Five cadaveric heads were dissected using 10 surgical approaches per head. Stepwise dissections focused on the actual areas of brainstem surface that were exposed through each approach and an analysis of the structures found, as well as which safe entry zones were accessible via each of the 10 surgical windows.
Thirteen safe entry zones have been reported and validated for approaching lesions in the brainstem, including the anterior mesencephalic zone, lateral mesencephalic sulcus, intercollicular region, peritrigeminal zone, supratrigeminal zone, lateral pontine zone, supracollicularzone, infracollicularzone, median sulcus of the fourth ventricle, anterolateral and posterior median sulci of the medulla, olivary zone, and lateral medullary zone. A discussion of the approaches, anatomy, and limitations of these entry zones is included. CONCLUSIONS A detailed understanding of the anatomy, area of exposure, and safe entry zones for each major approach allows for improved surgical planning and dissemination of the techniques required to successfully resect intrinsic brainstem lesions 3).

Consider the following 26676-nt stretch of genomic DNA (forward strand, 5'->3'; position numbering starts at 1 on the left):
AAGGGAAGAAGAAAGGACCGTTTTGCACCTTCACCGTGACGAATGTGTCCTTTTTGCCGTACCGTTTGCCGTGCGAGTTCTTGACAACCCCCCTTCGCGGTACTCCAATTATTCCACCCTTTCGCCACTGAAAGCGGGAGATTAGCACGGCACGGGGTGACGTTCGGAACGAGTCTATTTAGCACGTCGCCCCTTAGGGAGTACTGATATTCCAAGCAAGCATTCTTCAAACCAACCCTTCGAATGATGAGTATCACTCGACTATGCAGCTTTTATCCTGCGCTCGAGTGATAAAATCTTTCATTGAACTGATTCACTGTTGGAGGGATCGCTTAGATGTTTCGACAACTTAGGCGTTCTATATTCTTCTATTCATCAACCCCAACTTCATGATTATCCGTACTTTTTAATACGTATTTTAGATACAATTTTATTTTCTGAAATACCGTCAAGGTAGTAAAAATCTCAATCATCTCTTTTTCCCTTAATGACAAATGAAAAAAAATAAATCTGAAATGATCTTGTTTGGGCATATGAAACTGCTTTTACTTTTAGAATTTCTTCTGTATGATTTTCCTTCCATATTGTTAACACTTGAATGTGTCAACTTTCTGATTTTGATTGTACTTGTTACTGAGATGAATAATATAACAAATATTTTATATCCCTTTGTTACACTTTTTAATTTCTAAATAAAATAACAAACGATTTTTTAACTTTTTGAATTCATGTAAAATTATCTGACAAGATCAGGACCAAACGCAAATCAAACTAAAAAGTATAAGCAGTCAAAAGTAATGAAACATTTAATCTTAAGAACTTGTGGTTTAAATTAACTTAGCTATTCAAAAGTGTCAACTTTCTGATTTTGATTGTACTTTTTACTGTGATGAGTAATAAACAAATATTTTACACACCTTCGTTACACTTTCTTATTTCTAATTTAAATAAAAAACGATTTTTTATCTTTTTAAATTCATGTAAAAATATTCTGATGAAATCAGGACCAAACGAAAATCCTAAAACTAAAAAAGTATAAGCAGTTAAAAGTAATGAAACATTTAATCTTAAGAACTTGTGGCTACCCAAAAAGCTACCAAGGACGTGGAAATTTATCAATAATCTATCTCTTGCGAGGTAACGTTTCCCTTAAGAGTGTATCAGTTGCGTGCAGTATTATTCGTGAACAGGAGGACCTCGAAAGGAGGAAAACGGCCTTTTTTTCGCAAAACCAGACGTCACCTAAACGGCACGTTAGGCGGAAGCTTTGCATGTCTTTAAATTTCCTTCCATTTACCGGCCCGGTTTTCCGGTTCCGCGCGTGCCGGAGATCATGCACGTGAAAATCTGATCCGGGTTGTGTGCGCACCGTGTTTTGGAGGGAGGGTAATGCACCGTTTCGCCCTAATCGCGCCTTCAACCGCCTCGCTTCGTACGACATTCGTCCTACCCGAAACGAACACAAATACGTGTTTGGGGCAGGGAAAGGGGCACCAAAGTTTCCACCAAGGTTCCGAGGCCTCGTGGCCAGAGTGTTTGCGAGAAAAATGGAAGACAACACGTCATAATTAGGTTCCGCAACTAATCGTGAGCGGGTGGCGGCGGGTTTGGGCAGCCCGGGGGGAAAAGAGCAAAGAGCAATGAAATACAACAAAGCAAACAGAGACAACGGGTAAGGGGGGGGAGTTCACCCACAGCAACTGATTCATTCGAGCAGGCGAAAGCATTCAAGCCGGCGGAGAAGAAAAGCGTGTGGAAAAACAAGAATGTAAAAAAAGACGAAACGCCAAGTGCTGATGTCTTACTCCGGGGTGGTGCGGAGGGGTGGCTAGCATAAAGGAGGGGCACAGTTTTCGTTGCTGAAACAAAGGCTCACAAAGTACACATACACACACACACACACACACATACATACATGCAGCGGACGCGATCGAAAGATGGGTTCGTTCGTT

Fifteen formalin and alcohol-fixed human brainstems were dissected using fiber dissection techniques, X6-X40 magnification, and three-dimensional photography to define the anatomy and the safe entry zones. The entry zones evaluated were the perioculomotor, lateral mesencephalic sulcus, and supra and infracollicular areas in the midbrain; the peritrigeminal zone, supra and infrafacial approaches, acoustic area, and median sulcus above the facial colliculus in the pons; and the anterolateral, postolivary, and dorsal medullary sulci in the medulla.
The safest approach for lesions located below the surface is usually the shortest and most direct route. Previous studies have often focused on surface structures. In this study, the deeper structures that may be at risk in each of the proposed safe entry zones plus the borders of each entry zone were defined. This study includes an examination of the relationships of the cerebellar peduncles, long tracts, intraaxial segments of the cranial nerves, and important nuclei of the brainstem to the proposed safe entry zones.